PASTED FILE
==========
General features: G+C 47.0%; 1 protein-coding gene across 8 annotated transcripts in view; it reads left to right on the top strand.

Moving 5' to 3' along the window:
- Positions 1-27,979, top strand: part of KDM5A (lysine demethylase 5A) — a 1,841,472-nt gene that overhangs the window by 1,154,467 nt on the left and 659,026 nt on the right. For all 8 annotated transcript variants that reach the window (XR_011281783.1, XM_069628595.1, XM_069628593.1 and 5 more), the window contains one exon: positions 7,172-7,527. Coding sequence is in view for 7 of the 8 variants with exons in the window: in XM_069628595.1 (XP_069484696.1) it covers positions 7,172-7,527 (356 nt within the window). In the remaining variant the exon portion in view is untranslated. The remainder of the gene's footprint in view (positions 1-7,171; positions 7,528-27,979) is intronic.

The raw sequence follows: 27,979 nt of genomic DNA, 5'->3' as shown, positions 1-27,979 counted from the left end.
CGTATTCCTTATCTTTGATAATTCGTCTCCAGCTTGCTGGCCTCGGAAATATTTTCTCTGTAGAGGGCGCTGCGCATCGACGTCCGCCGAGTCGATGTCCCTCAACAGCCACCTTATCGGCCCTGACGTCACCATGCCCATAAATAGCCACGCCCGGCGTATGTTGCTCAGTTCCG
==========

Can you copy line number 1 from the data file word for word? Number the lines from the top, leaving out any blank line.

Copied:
General features: G+C 47.0%; 1 protein-coding gene across 8 annotated transcripts in view; it reads left to right on the top strand.